6. anoop_mig25

    anoop_mig25 Senior Member Senior Member

    Joined:
    Aug 17, 2009
    Messages:
    5,121
    Likes Received:
    2,199
    actually india made better move by brining nepal moaist to power. look how its chief is trying very hard to became prime minister once again . he is readt to go again his own people to become PM of Nepal once again. he is squabbling with his members of party itself. to implement their ideology they require to ower capture the power either through gun or barrel. now gun they can`t choose. and barrel wont give them absolute power. abd regarding china they would support whom ever was in power so nepali moaist ruling nepal like their counterpart in china is dream for them
     
  7. amoy

    amoy Senior Member Senior Member

    Joined:
    Jan 17, 2010
    Messages:
    5,408
    Likes Received:
    1,487
    Once the rail extention from Lhasa to Xigaze, then to Yatung, and then southward into Nepal is completed landlocked Napal will see which way to go is at their best interest, with China as an availale option.

    After the Republic replacing that aging feudal monarchy, whoever rules Nepal (be it Maoist) has to tackle poverty in order to gain popularity and stay in office. China of course is a facilitator in such efforts.
     
    Last edited: Oct 23, 2010
  8. Tshering22

    Tshering22 Sikkimese Saber Senior Member

    Joined:
    Aug 20, 2010
    Messages:
    4,399
    Likes Received:
    2,770
    Location:
    Gangtok, Sikkim, India
    Quite wrong analysis, Anoop. For proving my point, I would like to take you to the pre-Maoist ruled Nepal and then into the transition period. Nepali Maoists initially started of as "PEOPLE'S STRUGGLE AGAINST ROYAL TYRANNY" which every Communist government claims in the beginning to get recruits to the cause. This further disillusioned people of King Gyanendra's wasteful indulgence and consider opposing him. India supported the initial Maoist rise in the hopes of capturing its attention and friendship as always but forgot more pragmatic and fierce right wing parties likes Rashtriya Prajatantra Party which as a stronger connection with India's BJP and right wing affiliates than any other Indian party sharing bonhomie with Nepali Maoists--- this was the game changer.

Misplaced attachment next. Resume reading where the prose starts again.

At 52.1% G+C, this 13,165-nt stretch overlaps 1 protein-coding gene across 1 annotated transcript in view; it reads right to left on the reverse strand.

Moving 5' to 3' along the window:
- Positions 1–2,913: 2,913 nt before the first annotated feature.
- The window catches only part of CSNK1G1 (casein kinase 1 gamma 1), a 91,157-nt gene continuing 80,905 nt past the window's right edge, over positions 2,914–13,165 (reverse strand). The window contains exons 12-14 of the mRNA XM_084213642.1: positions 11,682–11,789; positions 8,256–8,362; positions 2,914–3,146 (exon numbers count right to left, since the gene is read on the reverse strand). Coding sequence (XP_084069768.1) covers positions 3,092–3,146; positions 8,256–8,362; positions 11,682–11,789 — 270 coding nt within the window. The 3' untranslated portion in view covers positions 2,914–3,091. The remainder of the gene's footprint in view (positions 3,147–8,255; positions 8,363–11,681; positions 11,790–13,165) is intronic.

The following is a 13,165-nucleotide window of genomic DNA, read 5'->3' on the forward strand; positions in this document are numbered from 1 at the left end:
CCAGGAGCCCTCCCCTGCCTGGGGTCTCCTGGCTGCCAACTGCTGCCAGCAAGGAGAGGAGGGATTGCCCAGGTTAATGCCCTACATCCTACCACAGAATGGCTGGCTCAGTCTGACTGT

Initialy Pushp Kumar Dahal as a PM was friendly and said that he wanted to make "India and China" as "Nepal's two arms of friendship and peace". This statement was further emboldened and backed when he stressed that the relationship between India and Nepal under Maoists would be like the "unbreakable relationship between Ayodhya (king Dashratha's kingdom) and Mithila (king Janaka's kingdom)".

    However, just then India's boom phase and economic clout was beginning to be noticed around the world meaning a more aggressive Indian corporatist attitude and success of Indian companies at out-doing their Nepali counterparts in Nepal. This soured Maoist PM when he started denouncing "India's economic bullying" as he called Indian companies' success in his country. Then he started approaching China more and more ferociously in terms of political favours. In return China asked repression of Tibetan refugees in Nepal which the Maoists happily did. This was starting to get noticed in Indian circles and gradually Maoists started kicking out non-Maoist supporters from government jobs.

    This crossed clear lines of danger when Dahal asked Gen. Chhatraman Singh Gurung to step down as Nepali general without completing his term or citing any official reason of dismissal. Gurung being friendly to India, refused and he was backed by our MEA. Just then, the religious repression and secularization of the country from its official Hindu status brought discontent among people and many started rioting and demanding the reason for taking this step. And amidst charges of inefficiency and mismanagement, Dahal had to step down ensuring a permanent anti-India sentiment in the eyes of the Red extremists.
     

Share This Page